Dand of the duty incumbent on those who Art. 34. As it was amended, and the a. receive it ; since upon this draught, and the mendment Mewn to the officers when they estimate which aitended it, the necessary petitioncd the lords of the admiralty. fums for supporting it were granted by the

All kalf-pay officers belonging to kis ma. Tefy's ravy, wben ordered inpon service by This regulation, with regard to half tbé lord bigb admiral, or commifTioners for pay, begins with observing " That it will executing rbe cifice of lord bigb admiral for be much for his majesty's service, and ebe time being, fall, in case of beir disobe. E for the safety of the kingdom, to have al. dience to fuck commands, be liable to be tried

ways a competent number of sea-officers and punished by a court marrial, in sucb man. supported on thore, who may be within wer es ebe said court fall judg: meel, according reach to answer any sudden or emergent to the natare and degree of the offres. occasions ;" and therefore propo'es, that

This amendment did not satisfy the offi. there be 9 Aag-officers, 50 captains, 100 eers, and therefore they petitioned the lieutenants, and 30 masters, constantly house of commons to be heard by counsel paid in the manner there specified. It xpaint the bill ; which, the author says,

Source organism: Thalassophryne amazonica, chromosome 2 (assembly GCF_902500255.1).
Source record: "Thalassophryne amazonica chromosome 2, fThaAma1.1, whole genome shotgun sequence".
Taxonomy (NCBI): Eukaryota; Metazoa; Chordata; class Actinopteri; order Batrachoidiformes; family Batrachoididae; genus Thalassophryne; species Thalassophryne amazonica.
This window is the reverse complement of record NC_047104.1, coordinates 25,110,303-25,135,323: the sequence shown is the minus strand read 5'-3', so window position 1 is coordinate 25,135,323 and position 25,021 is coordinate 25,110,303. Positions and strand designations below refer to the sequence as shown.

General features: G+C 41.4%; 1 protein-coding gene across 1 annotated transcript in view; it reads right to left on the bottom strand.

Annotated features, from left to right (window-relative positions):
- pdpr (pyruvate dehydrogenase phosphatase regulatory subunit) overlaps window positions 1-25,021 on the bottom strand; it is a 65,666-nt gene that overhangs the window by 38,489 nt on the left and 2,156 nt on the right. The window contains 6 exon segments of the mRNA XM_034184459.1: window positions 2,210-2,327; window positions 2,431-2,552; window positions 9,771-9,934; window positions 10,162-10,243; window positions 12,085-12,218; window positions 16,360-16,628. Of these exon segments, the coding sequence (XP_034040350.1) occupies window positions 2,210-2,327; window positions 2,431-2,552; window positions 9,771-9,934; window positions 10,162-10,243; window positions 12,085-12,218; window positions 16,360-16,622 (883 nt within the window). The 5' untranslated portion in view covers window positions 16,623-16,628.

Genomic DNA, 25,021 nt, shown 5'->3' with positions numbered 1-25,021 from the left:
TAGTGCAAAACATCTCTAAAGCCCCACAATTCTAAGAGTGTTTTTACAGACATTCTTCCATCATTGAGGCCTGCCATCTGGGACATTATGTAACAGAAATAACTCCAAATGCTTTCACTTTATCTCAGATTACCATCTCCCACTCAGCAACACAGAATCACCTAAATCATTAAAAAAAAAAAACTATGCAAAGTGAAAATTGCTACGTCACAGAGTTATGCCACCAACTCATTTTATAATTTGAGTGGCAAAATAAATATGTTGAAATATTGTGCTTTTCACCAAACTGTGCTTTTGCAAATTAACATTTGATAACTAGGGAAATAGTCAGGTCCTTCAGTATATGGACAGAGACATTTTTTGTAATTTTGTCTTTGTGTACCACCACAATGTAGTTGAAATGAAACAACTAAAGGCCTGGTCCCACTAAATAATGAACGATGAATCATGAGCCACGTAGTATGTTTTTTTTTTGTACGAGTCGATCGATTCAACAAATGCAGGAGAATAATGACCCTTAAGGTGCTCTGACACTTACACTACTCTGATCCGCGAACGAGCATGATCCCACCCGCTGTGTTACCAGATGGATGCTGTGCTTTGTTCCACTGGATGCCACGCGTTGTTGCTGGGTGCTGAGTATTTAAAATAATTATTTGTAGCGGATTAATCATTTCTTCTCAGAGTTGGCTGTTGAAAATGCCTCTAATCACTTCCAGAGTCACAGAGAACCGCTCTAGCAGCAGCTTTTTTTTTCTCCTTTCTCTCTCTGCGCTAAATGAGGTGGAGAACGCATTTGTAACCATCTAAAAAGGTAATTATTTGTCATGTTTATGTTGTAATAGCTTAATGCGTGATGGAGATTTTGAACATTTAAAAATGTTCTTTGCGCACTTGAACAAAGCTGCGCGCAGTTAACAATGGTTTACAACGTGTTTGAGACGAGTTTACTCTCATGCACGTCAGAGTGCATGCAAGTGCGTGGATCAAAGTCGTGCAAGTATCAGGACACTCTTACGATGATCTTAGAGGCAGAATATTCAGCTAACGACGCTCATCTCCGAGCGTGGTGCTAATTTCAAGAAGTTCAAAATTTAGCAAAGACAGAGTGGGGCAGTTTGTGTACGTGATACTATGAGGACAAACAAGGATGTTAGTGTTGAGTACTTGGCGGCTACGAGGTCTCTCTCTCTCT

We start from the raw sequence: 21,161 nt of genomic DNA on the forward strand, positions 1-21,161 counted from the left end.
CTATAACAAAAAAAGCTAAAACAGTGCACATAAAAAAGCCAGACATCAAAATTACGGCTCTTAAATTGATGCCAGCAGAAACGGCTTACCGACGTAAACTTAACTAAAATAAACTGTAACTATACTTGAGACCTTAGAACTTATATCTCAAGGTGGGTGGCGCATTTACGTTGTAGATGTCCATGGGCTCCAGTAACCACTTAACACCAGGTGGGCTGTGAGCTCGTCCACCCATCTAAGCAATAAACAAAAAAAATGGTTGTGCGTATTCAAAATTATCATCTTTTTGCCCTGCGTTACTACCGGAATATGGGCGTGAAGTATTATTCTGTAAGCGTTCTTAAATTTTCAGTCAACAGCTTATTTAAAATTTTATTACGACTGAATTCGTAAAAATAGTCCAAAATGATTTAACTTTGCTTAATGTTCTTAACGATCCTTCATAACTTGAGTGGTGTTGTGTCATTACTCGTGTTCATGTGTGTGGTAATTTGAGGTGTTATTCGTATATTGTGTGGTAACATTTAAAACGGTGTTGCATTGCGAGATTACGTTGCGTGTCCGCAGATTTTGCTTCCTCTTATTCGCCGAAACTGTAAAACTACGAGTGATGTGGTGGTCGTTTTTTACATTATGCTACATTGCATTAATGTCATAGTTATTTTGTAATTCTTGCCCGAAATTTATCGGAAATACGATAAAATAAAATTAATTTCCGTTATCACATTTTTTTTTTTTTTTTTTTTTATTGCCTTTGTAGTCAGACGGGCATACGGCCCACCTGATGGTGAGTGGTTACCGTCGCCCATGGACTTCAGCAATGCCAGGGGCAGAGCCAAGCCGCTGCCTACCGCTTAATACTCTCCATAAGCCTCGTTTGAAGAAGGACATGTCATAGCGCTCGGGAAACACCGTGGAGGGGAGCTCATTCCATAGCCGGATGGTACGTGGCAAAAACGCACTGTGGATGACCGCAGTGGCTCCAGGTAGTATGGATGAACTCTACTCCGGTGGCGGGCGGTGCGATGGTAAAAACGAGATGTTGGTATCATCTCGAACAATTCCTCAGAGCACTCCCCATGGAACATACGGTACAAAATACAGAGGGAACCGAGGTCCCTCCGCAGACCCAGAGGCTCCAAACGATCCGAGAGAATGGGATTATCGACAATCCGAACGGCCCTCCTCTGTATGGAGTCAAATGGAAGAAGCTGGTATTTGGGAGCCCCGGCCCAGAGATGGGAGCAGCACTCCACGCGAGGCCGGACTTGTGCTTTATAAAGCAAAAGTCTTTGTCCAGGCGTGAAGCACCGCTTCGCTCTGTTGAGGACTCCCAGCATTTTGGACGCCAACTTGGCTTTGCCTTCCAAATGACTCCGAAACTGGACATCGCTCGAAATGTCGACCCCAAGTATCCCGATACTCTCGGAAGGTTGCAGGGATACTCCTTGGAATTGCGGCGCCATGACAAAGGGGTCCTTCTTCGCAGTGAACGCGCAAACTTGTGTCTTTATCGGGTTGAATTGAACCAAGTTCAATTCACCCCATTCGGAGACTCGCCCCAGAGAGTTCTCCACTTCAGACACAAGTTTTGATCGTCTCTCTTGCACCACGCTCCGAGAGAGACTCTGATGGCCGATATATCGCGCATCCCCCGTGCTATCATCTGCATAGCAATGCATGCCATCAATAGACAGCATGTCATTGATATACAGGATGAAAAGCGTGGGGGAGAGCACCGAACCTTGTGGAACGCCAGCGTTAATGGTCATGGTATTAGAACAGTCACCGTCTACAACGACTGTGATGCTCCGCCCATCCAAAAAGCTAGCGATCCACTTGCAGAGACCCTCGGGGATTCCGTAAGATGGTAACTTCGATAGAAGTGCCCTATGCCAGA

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ferther directs, “ That all officers entitled to raised great prepoffeffions without doors hall pay shall, at all times, be ready to obey against it; and that to examine the foun. such orders as they shall receive from the dalion of these, it was neceffary to explain board ; to which end they are to transmit the origin of granting half pay, the mo. an account, from time to time, to the sotives for doing it, and the conditions with cretary of the admiralty, of the places of which it hath been always attended.

their respective habitations, that so, when The allowing of half pay to sea-officers, his majesty's service requires their atten. he says, was fift introduced in the reign dance, they may the more readily be called of K. Cbarles 11. was originally granted G thereunto." only to Aag.officers, and was some years By an order of council made in the year extended to the commanders of first and 1715, this enablinment of half pay of the second rate (hips. But in 1693, it was re- year 1700, was extended to all the captains folved by K. Williams in council, that the and lientenants which were then unprovided fuo pay of the flag-oficcis, commanders, for i Bui ftill under the fame injunétions to

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them, as before, to keep themselves, at all courts-martial to their brother officers hath